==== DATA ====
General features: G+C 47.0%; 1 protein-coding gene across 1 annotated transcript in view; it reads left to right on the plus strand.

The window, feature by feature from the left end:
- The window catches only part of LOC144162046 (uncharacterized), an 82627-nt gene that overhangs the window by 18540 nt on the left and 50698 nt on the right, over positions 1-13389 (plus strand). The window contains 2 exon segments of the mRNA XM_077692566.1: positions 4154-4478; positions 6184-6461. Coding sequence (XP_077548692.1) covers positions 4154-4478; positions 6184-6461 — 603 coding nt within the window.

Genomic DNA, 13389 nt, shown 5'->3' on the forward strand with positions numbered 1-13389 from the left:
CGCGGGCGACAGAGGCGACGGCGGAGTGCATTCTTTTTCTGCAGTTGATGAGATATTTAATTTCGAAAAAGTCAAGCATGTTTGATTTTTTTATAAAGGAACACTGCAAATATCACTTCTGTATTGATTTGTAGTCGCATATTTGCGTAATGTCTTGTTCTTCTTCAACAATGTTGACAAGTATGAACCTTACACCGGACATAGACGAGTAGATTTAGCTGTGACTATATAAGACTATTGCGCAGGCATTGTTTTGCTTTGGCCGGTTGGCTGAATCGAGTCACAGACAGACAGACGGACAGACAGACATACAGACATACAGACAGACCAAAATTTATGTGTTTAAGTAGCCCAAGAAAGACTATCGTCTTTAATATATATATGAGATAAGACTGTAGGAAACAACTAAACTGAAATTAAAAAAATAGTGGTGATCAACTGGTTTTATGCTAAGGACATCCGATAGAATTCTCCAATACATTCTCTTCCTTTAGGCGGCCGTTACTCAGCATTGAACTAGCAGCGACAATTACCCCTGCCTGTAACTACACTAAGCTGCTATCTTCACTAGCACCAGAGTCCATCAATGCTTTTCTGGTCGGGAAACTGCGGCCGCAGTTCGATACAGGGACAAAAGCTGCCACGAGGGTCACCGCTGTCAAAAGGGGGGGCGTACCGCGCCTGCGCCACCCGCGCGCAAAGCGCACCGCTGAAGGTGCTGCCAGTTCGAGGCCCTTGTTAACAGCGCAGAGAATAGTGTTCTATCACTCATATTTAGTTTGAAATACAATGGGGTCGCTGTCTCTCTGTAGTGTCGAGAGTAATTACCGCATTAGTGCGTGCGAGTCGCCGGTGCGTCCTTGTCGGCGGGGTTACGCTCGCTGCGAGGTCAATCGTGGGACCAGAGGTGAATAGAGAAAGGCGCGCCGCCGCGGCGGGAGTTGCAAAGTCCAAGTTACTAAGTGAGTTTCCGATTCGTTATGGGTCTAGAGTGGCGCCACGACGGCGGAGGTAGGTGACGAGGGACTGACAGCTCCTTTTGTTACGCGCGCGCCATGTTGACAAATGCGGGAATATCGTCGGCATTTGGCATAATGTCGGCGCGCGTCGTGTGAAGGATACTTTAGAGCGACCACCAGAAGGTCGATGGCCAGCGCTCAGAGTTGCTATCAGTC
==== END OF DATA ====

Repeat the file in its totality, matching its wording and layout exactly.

General features: G+C 47.0%; 1 protein-coding gene across 1 annotated transcript in view; it reads left to right on the plus strand.

The window, feature by feature from the left end:
- The window catches only part of LOC144162046 (uncharacterized), an 82627-nt gene that overhangs the window by 18540 nt on the left and 50698 nt on the right, over positions 1-13389 (plus strand). The window contains 2 exon segments of the mRNA XM_077692566.1: positions 4154-4478; positions 6184-6461. Coding sequence (XP_077548692.1) covers positions 4154-4478; positions 6184-6461 — 603 coding nt within the window.

Genomic DNA, 13389 nt, shown 5'->3' on the forward strand with positions numbered 1-13389 from the left:
CGCGGGCGACAGAGGCGACGGCGGAGTGCATTCTTTTTCTGCAGTTGATGAGATATTTAATTTCGAAAAAGTCAAGCATGTTTGATTTTTTTATAAAGGAACACTGCAAATATCACTTCTGTATTGATTTGTAGTCGCATATTTGCGTAATGTCTTGTTCTTCTTCAACAATGTTGACAAGTATGAACCTTACACCGGACATAGACGAGTAGATTTAGCTGTGACTATATAAGACTATTGCGCAGGCATTGTTTTGCTTTGGCCGGTTGGCTGAATCGAGTCACAGACAGACAGACGGACAGACAGACATACAGACATACAGACAGACCAAAATTTATGTGTTTAAGTAGCCCAAGAAAGACTATCGTCTTTAATATATATATGAGATAAGACTGTAGGAAACAACTAAACTGAAATTAAAAAAATAGTGGTGATCAACTGGTTTTATGCTAAGGACATCCGATAGAATTCTCCAATACATTCTCTTCCTTTAGGCGGCCGTTACTCAGCATTGAACTAGCAGCGACAATTACCCCTGCCTGTAACTACACTAAGCTGCTATCTTCACTAGCACCAGAGTCCATCAATGCTTTTCTGGTCGGGAAACTGCGGCCGCAGTTCGATACAGGGACAAAAGCTGCCACGAGGGTCACCGCTGTCAAAAGGGGGGGCGTACCGCGCCTGCGCCACCCGCGCGCAAAGCGCACCGCTGAAGGTGCTGCCAGTTCGAGGCCCTTGTTAACAGCGCAGAGAATAGTGTTCTATCACTCATATTTAGTTTGAAATACAATGGGGTCGCTGTCTCTCTGTAGTGTCGAGAGTAATTACCGCATTAGTGCGTGCGAGTCGCCGGTGCGTCCTTGTCGGCGGGGTTACGCTCGCTGCGAGGTCAATCGTGGGACCAGAGGTGAATAGAGAAAGGCGCGCCGCCGCGGCGGGAGTTGCAAAGTCCAAGTTACTAAGTGAGTTTCCGATTCGTTATGGGTCTAGAGTGGCGCCACGACGGCGGAGGTAGGTGACGAGGGACTGACAGCTCCTTTTGTTACGCGCGCGCCATGTTGACAAATGCGGGAATATCGTCGGCATTTGGCATAATGTCGGCGCGCGTCGTGTGAAGGATACTTTAGAGCGACCACCAGAAGGTCGATGGCCAGCGCTCAGAGTTGCTATCAGTC